JUANITA SHERWOOD THESIS

Data collection took place from January until October Others may prefer their cultural identity to be purely nominal while others still may have high levels of cultural engagement without an expressed and explicit cultural identity, or with an identity that is hidden or repressed. A survival analysis was performed to determine differences in time to re-offence by degree of cultural engagement. Aboriginal and Torres Strait islander social and emotional wellbeing. However, this outcome was not achievable, possibly due to small sample sizes. Health — Infectious diseases — Trachoma. However, whereas identity alone did not buffer recidivism directly, it may have had an indirect influence given its relationship with cultural engagement.

For participants with a strong Indigenous identity, cultural engagement in custody was significantly associated with non-recidivism. All remanded and sentenced Aboriginal and Torres Strait Islander prisoners from 11 regional and metropolitan prisons Victoria-wide were approached to participate in the study. Preview this item Preview this item. You may send this item to up to five recipients. Would you also like to submit a review for this item?

Information obtained included Social and Emotional Wellbeing factors inclusive of cultural identification and cultural engagement materialmental health symptoms, service use access and cognitive functioning. Your Web browser is not enabled for JavaScript. Please enter your name. Others may prefer their cultural identity to be purely nominal while others still may have high levels of cultural engagement without an expressed and explicit cultural identity, or with an identity that is hidden or repressed.

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Interviews were conducted by two assessors, the Aboriginal and Torres Strait Islander research officer and a mental health clinician. Your rating has been recorded.

juanita sherwood thesis

This meant that for the cohort generally, possessing a strong identity and cultural engagement were common. Home About Help Search.

The impact of indigenous cultural identity and cultural engagement on violent offending

Accessed 15 Sept Snowball L, Weatherburn D. All interviews were conducted in private rooms visible to prison staff. Aust N Z J Psychiatry. No meaningful relationship between identity and violent re-offence was discovered.

The impact of indigenous cultural identity and cultural engagement on violent offending

The mean age of the sample was Shepherd S, Phillips G. Theories of indigenous violence: This study explored the relationship between cultural identity, cultural engagement and violent recidivism for a sample of Indigenous Australian people in custody. Contextualising the social thesia of Australian aboriginal and non-aboriginal men in prison.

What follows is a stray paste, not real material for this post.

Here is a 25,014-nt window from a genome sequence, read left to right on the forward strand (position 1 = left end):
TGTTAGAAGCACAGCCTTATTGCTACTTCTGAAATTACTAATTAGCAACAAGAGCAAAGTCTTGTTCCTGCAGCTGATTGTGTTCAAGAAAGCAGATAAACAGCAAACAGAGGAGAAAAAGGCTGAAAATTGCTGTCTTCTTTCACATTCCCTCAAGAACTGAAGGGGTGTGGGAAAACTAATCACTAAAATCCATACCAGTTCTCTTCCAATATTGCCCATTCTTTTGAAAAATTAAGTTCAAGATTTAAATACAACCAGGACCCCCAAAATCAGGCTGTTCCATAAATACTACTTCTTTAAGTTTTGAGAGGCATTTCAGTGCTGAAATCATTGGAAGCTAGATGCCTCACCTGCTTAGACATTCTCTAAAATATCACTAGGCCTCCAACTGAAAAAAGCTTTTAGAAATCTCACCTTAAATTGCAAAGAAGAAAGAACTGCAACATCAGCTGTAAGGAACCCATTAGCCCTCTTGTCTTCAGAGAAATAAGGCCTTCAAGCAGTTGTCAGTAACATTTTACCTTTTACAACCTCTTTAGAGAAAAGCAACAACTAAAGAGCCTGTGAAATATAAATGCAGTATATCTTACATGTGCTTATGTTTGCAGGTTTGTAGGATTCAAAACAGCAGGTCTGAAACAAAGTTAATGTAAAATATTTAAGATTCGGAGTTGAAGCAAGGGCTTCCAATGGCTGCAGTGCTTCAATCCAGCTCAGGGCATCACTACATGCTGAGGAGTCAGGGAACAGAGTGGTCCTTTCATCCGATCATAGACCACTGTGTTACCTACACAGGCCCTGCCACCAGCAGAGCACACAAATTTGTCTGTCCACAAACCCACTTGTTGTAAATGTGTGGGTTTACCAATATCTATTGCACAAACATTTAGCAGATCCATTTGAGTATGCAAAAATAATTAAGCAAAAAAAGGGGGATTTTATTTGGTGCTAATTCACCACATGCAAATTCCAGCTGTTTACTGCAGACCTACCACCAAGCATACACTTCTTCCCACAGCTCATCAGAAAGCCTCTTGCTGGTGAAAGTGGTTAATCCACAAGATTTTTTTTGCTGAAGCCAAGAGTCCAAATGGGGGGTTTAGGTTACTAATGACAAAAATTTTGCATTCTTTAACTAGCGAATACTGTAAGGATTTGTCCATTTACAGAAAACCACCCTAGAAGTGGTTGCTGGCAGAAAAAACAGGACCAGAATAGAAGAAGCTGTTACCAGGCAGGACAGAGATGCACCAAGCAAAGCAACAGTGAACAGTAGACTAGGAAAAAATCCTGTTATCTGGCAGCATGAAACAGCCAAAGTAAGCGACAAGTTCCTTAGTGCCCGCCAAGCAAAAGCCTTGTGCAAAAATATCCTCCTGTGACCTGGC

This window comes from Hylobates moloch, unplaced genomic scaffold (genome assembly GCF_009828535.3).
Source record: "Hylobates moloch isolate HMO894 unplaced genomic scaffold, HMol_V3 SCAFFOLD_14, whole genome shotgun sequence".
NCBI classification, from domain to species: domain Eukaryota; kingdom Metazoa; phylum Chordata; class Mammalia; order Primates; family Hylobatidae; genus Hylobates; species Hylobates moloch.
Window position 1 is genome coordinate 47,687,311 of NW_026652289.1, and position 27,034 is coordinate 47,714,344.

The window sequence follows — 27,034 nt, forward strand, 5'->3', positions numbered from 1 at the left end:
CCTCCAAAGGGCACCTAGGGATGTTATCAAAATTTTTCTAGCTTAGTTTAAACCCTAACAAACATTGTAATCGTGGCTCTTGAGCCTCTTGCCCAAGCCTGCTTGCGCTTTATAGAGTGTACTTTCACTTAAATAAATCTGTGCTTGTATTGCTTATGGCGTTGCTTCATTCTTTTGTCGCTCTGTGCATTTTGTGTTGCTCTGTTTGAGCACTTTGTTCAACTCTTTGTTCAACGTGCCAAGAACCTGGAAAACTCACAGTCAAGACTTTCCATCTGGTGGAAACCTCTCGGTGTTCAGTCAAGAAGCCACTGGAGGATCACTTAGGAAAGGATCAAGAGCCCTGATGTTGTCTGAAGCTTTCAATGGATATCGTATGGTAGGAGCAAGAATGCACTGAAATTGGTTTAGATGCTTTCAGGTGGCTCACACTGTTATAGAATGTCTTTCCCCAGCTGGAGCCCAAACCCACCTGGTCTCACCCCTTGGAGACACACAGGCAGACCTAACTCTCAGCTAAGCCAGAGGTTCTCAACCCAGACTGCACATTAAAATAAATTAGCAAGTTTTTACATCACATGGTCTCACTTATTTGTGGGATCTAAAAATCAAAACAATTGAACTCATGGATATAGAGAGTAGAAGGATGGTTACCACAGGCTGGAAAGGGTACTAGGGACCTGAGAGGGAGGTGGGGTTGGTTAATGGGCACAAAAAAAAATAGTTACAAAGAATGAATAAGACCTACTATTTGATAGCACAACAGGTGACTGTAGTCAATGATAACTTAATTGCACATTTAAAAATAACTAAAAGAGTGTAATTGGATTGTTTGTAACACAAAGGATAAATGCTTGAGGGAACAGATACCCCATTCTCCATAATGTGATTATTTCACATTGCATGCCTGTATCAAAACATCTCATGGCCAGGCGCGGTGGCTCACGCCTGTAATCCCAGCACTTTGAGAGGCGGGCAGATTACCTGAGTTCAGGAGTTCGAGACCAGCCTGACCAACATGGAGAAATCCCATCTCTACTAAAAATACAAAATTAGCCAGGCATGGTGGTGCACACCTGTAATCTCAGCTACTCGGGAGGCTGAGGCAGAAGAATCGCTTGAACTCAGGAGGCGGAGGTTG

Cultural engagement significantly predicted non-re-offense for juanitta identifiers only. Prior literature has shown that cultural attachment buffers against alcohol abuse [ 32 ] and suicidal behaviors [ 1533 ] in Native American populations, though participations are generally non-offenders and behavioral outcomes are not necessarily official law breaking activities.

However, there is clearly a relationship here, in particular that cultural engagement can reduce recidivism. Discrimination and Latino psychological distress: Injury study; Story two: J Soc Pol Psychol. Aboriginal Australians — Health and hygiene — Research — Case studies.

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Do no harm : decolonising Aboriginal health research (Book, ) []

Open in a separate window. Associated Data Data Availability Statement The datasets generated and analyzed during the current study are not publicly available due to the classified forensic nature of the information. This is important in light of the increasing rates of Indigenous imprisonment in Australia [ 20 ] and recent efforts by state departments to acknowledge the importance of Indigenous culture in reducing contact with the justice system [ 21 ].

Indigenous knowledge — World view.

juanita sherwood thesis

Tajfel H, Turner JC. Correctional health care, Minority health, Indigenous prisoners, Cultural identity, Violence.

juanita sherwood thesis

The majority of thesix sample had been previously charged with a violent offence With scant prior literature to guide our hypotheses, we cautiously anticipate that a strong cultural identity may induce a lower likelihood of violent re-offence.

This study identified that cultural engagement in custodial settings was associated with a lower likelihood of violent re-offence. Several participants in the cohort may have harbored multiple identities without ascribing preference to their Indigenous identity.

RHD was involved with the design and conducted the data analyses. Perceived ethnic discrimination and depressive symptoms: